Prison disciplinary hearings are not criminal prosecutions, and the full spectrum of rights due to a criminal defendant does not apply. Avant v. Clifford, 67 N.J. 496, 522 (1975); see also Jenkins v. N.J. Dep't of Corr., 412 N.J. Super. 243, 252 (App. Div. 2010). Prisoners, however, are entitled to certain limited protections prior to being subject to disciplinary sanctions. Williams v. Dep't of Corr., 330 N.J. Super. 197, 202-03 (App. Div. 2000). The procedural due process requirements articulated in Avant were reaffirmed by the New Jersey Supreme Court in McDonald, supra, 139 N.J. at 192, and subsequently codified in N.J.A.C. 10A:4-9.1 to -9.28. These regulations "strike the proper balance between the security concerns of the prison, the need for swift and fair discipline, and the due process rights of the inmates." McDonald, supra, 139 N.J. at 202.
We turn now to appellant's assertion that the delay between the time he provided a urine sample and the filing of disciplinary charges was a violation of N.J.A.C. 10A:4-9.2. This claim is without merit. Although this provision requires that a "disciplinary report shall be served upon the inmate within 48 hours after the violation" absent exceptional circumstances, the failure to adhere to this strict timeframe does not mandate dismissal of the charges. N.J.A.C. 10A:4-9.2; N.J.A.C. 10A:4-9.9. Rather, the hearing officer may consider whether dismissal is warranted based upon the reason for and length of the delay, and any prejudice the inmate may suffer. Ibid. The record indicates that appellant provided a urine sample on August 1, 2011. The Department conducted its laboratory test and, upon receiving the positive result, secured confirming analysis from DHSS. See N.J.A.C. 10A:3-5.11(d). As a result of the positive drug tests, the disciplinary report was prepared on September 5, 2011, and served on September 7, 2011. The testing results were an essential prerequisite to the initiation of disciplinary charges. Therefore, no delay occurred. We are satisfied that appellant received timely notice of the charges pursuant to N.J.A.C. 10A:4-9.2.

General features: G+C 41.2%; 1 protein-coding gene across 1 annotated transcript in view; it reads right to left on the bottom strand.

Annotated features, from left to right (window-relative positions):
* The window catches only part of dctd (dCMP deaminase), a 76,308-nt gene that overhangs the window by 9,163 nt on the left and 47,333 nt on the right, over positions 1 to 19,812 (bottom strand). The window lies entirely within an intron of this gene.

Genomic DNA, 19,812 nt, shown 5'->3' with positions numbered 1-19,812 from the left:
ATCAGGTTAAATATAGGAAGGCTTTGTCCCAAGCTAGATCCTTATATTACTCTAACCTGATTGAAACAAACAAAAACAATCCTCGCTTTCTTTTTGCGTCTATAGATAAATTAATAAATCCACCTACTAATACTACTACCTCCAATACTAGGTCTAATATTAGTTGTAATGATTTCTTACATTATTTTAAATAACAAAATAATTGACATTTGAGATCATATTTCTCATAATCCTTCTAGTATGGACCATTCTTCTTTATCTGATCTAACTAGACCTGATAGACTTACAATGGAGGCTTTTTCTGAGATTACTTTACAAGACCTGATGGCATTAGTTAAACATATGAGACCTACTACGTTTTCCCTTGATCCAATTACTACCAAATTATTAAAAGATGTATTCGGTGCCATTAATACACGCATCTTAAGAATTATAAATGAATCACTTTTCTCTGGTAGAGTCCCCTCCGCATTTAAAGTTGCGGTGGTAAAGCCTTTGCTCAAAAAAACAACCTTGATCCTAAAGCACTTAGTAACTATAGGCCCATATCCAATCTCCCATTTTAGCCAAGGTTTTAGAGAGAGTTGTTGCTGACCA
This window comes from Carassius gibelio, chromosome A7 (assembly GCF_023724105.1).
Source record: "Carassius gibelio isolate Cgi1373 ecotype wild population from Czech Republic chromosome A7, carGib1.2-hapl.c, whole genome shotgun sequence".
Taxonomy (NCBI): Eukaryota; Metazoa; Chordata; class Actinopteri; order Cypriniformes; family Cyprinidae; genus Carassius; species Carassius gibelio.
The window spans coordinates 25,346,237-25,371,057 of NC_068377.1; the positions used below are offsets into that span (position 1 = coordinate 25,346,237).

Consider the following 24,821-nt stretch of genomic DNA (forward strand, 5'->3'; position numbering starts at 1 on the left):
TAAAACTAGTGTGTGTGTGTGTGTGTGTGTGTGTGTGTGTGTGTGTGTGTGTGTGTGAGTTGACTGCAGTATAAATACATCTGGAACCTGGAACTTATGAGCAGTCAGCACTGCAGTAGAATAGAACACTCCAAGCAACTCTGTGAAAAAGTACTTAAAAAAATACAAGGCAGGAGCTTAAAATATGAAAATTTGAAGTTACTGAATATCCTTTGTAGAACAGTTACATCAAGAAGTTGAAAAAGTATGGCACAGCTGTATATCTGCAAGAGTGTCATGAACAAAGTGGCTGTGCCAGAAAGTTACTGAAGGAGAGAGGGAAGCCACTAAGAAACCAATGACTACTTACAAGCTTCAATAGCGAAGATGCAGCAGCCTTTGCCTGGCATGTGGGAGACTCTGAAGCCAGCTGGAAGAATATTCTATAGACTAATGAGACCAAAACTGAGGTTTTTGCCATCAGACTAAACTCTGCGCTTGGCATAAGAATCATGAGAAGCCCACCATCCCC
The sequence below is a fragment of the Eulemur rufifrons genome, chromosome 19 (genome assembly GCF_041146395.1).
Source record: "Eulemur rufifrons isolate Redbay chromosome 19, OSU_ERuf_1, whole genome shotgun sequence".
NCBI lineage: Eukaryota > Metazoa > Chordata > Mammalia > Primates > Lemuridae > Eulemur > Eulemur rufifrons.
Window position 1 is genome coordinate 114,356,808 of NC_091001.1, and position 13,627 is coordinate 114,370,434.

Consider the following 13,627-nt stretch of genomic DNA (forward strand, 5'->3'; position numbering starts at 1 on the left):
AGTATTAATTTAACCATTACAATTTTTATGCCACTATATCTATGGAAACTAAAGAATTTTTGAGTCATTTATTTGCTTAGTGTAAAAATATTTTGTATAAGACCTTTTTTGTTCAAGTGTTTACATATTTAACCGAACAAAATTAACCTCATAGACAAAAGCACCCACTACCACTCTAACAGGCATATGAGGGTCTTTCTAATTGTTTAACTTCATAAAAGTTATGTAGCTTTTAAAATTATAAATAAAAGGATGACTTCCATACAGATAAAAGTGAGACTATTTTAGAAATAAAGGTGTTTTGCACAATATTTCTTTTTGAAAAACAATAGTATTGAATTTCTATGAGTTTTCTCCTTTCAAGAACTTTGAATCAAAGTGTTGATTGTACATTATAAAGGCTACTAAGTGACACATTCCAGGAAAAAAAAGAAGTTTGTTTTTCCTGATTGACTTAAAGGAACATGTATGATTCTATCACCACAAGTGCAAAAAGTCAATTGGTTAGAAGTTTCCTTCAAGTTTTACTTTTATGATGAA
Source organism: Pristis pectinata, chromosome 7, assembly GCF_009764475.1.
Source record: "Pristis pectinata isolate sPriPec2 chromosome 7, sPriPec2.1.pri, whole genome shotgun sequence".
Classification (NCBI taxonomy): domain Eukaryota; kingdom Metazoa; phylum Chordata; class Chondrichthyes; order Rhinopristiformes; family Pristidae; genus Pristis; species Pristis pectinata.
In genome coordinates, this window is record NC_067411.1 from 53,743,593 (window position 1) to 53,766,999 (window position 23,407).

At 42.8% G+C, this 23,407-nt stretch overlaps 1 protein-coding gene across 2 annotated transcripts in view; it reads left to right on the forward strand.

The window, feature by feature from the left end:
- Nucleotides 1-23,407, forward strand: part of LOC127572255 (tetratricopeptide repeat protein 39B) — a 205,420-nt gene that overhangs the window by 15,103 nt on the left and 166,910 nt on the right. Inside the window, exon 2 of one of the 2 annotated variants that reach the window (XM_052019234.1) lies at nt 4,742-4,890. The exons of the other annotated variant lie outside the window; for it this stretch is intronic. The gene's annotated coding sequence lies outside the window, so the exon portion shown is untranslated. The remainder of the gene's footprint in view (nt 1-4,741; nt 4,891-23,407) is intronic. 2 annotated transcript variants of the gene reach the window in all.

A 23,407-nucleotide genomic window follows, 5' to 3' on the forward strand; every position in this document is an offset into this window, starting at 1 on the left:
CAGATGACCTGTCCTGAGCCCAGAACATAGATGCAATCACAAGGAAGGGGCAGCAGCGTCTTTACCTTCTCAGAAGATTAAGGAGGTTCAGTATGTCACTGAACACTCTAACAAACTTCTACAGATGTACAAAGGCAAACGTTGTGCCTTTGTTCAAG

Next, the record before us provides sufficient credible evidence to support agency's contention that the disciplinary proceeding was held in accordance with state regulations. The HO held a prompt initial hearing. See N.J.A.C. 10A:4-9.8. Appellant received a counsel substitute. See N.J.A.C. 10A:4-9.12 to -9.13. The record reflects that appellant was given the opportunity to present evidence in his defense, and to call and confront witnesses, all of which he declined. N.J.A.C. 10A:4-9.13 to -9.14. In finding appellant guilty, the HO based the decision on appellant's guilty plea and two positive laboratory tests. N.J.A.C. 10A:4-9.24. We conclude that the decision was neither arbitrary, capricious nor unreasonable.
Appellant next asserts that the delivery of his urine specimen was contrary to the evidence and law, and that he "never signed said bag or seal acknowledging that it was his urine being sent to a lab untampered with." This contention is contradicted by appellant's clear signature on the "Continuity of Evidence" and "Order to Void Urine Specimen" forms. Appellant also claims that he did not witness the delivery of the urine specimen, yet there is no such requirement under N.J.A.C. 10A:3-5.11(f).
Lastly, appellant contends that counsel substitute did not assist him in his appeal. The record shows, however, that counsel substitute prepared and signed the Appeal of Disciplinary Decision form, along with appellant, and acted on appellant's behalf by requesting leniency and a reduction of sanctions.
The record before us provides sufficient credible evidence to support the finding that appellant committed the offenses for which he was charged and nothing in the record contradicts that critical finding.